Image of a spacecraft during entry of Mars

InSight landed on Mars on Nov. 26, 2018 at 11:52:59 a.m. PT (2:52:59 p.m. ET). The entry, descent, and landing (EDL) phase began when the spacecraft reached the Martian atmosphere, about 80 miles (about 128 kilometers) above the surface, and ended with the lander safe and sound on the surface of Mars six minutes later.

For InSight, this phase included a combination of technologies inherited from past NASA Mars missions such as NASA’s Phoenix Mars Lander. This landing system weighed less than the airbags used for the twin rovers or the skycrane used by the Mars Science Laboratory. The lean landing hardware helped InSight place a higher ratio of science instruments to total launch mass on the surface of Mars.

Compared with Phoenix, though, InSight's landing presented four added challenges:

  • InSight entered the atmosphere at a lower velocity -- 12,300 miles per hour (5.5 kilometers per second) vs. 12,500 miles per hour (5.6 kilometers per second).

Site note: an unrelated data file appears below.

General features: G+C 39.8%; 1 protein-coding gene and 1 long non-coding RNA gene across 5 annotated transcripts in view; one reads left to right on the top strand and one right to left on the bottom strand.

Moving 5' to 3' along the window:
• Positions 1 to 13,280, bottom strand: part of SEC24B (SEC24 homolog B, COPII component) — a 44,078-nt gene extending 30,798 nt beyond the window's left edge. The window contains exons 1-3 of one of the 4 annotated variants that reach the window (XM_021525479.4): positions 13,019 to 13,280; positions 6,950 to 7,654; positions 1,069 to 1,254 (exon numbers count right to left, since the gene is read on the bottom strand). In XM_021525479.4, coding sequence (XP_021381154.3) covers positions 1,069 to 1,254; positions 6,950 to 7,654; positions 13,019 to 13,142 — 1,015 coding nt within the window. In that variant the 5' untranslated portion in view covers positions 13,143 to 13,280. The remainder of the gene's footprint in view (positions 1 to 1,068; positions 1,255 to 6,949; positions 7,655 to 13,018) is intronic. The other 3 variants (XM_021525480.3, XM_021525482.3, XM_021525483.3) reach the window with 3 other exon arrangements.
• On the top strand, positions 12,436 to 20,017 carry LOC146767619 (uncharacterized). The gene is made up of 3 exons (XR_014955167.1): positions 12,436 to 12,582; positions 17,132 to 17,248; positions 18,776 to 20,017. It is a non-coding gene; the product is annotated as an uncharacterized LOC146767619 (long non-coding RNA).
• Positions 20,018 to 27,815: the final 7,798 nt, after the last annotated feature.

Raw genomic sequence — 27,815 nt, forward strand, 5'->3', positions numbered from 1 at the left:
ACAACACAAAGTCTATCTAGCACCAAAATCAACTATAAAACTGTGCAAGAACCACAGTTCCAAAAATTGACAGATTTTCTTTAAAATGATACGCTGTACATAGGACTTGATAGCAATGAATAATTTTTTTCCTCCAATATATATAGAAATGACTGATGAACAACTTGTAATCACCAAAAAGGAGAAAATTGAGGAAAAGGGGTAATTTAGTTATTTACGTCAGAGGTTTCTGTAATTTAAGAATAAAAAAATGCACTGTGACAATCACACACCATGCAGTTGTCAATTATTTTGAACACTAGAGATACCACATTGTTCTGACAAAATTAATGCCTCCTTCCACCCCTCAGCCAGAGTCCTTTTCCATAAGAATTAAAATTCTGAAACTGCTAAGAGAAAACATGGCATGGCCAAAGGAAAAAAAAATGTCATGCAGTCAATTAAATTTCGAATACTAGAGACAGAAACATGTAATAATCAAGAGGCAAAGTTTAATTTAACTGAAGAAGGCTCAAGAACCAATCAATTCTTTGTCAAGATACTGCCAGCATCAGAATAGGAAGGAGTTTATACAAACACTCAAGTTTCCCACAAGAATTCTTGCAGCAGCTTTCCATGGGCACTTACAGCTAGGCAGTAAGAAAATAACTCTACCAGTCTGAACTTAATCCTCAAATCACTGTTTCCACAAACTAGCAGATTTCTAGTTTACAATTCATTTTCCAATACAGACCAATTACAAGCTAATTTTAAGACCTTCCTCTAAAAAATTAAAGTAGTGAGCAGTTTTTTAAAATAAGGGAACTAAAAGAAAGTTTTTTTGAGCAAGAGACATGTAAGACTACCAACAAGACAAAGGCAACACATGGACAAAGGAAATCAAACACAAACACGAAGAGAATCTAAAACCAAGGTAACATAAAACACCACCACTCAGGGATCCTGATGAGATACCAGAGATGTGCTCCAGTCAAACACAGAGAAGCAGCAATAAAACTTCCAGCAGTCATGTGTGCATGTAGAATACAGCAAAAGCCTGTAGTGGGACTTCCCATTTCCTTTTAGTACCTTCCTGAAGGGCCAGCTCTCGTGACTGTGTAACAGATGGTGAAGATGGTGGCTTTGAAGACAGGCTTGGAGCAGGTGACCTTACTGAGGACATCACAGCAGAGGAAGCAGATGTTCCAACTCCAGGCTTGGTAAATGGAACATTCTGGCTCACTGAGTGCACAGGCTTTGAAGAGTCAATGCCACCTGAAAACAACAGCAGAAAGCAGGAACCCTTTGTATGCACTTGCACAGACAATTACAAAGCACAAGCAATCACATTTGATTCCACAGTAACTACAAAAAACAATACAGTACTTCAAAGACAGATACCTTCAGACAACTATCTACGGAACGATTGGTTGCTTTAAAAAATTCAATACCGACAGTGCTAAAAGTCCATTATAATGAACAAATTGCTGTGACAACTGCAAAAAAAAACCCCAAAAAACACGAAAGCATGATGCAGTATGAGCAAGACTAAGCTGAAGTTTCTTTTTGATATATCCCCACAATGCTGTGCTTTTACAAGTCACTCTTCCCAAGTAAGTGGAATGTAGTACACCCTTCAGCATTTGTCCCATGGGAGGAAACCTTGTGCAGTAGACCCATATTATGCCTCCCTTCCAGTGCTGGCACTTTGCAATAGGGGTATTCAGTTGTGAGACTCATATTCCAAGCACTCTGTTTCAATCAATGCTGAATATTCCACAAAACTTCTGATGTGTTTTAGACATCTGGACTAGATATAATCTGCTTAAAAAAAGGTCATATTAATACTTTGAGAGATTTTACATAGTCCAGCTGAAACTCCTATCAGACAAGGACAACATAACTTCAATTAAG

• InSight had more mass entering the atmosphere -- about 1,340 pounds (608 kilograms) vs. 1,263 pounds (573 kilograms).
  • InSight landed at an elevation of about 4,900 feet (1.5 kilometers) higher than Phoenix did, so it had less atmosphere to use for deceleration.
  • InSight landed during northern hemisphere autumn on Mars, when dust storms are known to have grown to global proportions in some prior years.

Some of the changes in InSight's entry, descent and landing system, compared to the one used by Phoenix, are:

  • InSight used a thicker heat shield, partly to handle the possibility of being sandblasted by a dust storm.
  • InSight’s parachute suspension lines used stronger material.

The entry, descent and landing sequence breaks down into three parts:

  • Entry - The spacecraft was controlled by small rockets during descent through the Martian atmosphere, toward the surface.
  • Parachute Descent - The InSight spacecraft slowed using a large parachute, jettisoned its heat shield and extended its three shock-absorbing legs.
  • Powered Descent - Once the lander separated from its backshell and parachute, 12 descent engines on the lander began firing and the onboard guidance software slowed down the spacecraft until touchdown.

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